If you play live concerts a lot, it’s important to watch the reaction of the audience to each song. Of course, again, if the “audience” is 10 people, and they are all your friends and family members, then their reaction is probably not objective. But if you can regularly play in front of a real audience, you need to really give attention to how they react to your songs. And this has a huge benefit compared to online ads. Recording, mixing, and publishing a song can take a lot of money, a lot of time, and a lot of work. But if you want to test your songs online, you need to go through all that hassle. But if you play live, you can test your songs BEFORE you even record. I know some bands who do this. They play their new songs in front of live audiences for months and they only record and publish the songs that have good feedback from the audience.

Enter a songwriting competition

So you already asked the opinion of fellow songwriters, maybe band members, and your audience. But you can also ask the professional opinion of successful songwriters. You can submit your songs to a songwriting competition where the jury usually consists of successful songwriters whose job is to evaluate your song against thousands of others. For example, I entered the world’s biggest songwriting competition twice, where more than 80,000 songwriters were competing. I was amongst the finalists both times, and only the top 2% of the songs get into the finals. So even though I didn’t win the competition, I already have proof that I write better songs than 98% of the songwriters.

Learn more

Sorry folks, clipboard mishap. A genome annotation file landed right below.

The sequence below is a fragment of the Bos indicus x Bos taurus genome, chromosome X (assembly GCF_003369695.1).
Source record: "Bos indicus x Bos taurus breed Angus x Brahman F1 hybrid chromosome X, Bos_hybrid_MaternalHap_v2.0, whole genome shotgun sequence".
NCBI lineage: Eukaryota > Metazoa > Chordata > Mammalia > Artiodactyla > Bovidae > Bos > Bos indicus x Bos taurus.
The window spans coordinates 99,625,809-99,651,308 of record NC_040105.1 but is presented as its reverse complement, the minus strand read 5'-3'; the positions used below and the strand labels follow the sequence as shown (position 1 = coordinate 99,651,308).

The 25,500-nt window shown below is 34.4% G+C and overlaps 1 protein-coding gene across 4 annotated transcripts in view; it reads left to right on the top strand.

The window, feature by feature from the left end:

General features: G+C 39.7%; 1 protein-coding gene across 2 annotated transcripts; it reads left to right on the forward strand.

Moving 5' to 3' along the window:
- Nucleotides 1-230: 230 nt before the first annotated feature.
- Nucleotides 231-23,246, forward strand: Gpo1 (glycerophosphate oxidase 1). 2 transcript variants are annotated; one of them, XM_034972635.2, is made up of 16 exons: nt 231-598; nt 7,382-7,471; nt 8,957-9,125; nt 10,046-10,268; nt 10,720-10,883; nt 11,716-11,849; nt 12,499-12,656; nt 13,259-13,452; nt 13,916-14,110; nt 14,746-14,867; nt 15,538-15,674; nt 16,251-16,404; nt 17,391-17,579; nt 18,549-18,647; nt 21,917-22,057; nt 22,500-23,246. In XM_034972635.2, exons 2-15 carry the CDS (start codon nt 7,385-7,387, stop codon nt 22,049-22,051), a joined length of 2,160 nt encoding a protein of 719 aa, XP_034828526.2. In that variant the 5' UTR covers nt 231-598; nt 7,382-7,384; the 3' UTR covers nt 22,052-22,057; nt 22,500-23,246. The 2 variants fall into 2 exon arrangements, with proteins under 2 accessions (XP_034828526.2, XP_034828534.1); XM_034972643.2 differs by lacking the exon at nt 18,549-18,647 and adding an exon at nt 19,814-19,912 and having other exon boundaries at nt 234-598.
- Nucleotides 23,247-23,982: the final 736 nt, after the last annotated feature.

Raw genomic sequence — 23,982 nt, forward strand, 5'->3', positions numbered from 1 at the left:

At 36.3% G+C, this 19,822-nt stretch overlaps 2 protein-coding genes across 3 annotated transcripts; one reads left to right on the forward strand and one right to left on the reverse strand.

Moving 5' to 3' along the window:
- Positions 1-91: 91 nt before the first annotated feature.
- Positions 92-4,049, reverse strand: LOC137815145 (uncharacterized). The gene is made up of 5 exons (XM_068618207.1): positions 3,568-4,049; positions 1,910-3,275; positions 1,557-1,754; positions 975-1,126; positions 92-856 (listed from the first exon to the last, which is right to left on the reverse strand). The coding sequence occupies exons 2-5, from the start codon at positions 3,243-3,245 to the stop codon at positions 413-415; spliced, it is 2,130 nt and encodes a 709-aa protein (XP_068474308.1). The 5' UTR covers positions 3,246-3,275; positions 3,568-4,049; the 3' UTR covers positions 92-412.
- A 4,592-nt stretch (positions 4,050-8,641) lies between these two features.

I truly believe that YOU need to be the judge of your own songs. In fact, I have never asked the opinion of anyone about my songs. I didn’t ask my friends, my family members, or even the band members. If you keep learning and improving your songwriting, and if you just write more songs, you will be better and you will realize your own mistakes.

You can actually learn from other songwriters who already published successful songs. The chord progressions they use, the song structures they use, the hidden rhythm system they use, the kinds of repetitions they use. These tools make a song effective, and they all influence the listener. If you learn these tools, you will have a better perspective of whether your song is good.

So how do you learn these things? You have two choices. You can write down those successful songs. What the bass plays, what the drums play, what melody the vocalist sings, the structure of the songs. And you can analyze them to find common patterns. Or you can save a lot of time by going through our songwriting course. This knowledge is based on 2000 songs that I analyzed over the past 7 years, and I show you all those songwriting tools that are used by all successful songwriters. Learning these tools doesn’t limit your creativity. It just helps you write better songs.

The secret pattern behind successful songs

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About the Author

Producer, songwriter of the band Barrio Latino Hungría. Author of the Songwriting Essentials.